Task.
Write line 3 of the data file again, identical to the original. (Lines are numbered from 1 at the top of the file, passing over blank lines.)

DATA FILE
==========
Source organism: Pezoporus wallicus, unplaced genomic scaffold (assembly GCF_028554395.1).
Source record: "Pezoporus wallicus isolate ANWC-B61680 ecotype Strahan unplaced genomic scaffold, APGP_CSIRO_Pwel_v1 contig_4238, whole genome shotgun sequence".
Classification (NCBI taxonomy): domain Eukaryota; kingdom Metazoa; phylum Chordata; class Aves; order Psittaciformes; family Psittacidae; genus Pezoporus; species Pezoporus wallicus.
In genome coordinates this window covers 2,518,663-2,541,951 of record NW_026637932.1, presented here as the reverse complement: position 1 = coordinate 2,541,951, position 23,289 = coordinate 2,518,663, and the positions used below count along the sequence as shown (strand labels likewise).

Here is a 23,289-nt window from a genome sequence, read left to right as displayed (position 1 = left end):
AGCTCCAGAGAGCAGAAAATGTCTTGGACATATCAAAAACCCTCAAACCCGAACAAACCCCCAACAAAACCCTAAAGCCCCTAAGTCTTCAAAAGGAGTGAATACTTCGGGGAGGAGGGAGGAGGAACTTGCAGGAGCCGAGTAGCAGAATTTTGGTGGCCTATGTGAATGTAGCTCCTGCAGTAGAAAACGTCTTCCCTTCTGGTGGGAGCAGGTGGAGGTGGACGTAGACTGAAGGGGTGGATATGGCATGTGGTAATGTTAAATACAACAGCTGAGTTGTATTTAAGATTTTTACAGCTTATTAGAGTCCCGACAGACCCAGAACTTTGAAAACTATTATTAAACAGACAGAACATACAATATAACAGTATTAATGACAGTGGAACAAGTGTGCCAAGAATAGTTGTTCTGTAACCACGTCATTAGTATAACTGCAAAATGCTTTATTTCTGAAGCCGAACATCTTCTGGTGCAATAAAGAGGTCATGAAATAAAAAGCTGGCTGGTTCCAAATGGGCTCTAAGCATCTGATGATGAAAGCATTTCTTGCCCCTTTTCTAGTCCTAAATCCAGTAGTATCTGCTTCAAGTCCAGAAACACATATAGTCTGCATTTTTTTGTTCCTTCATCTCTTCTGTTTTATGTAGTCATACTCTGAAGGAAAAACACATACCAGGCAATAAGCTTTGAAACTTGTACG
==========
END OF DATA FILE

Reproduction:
Classification (NCBI taxonomy): domain Eukaryota; kingdom Metazoa; phylum Chordata; class Aves; order Psittaciformes; family Psittacidae; genus Pezoporus; species Pezoporus wallicus.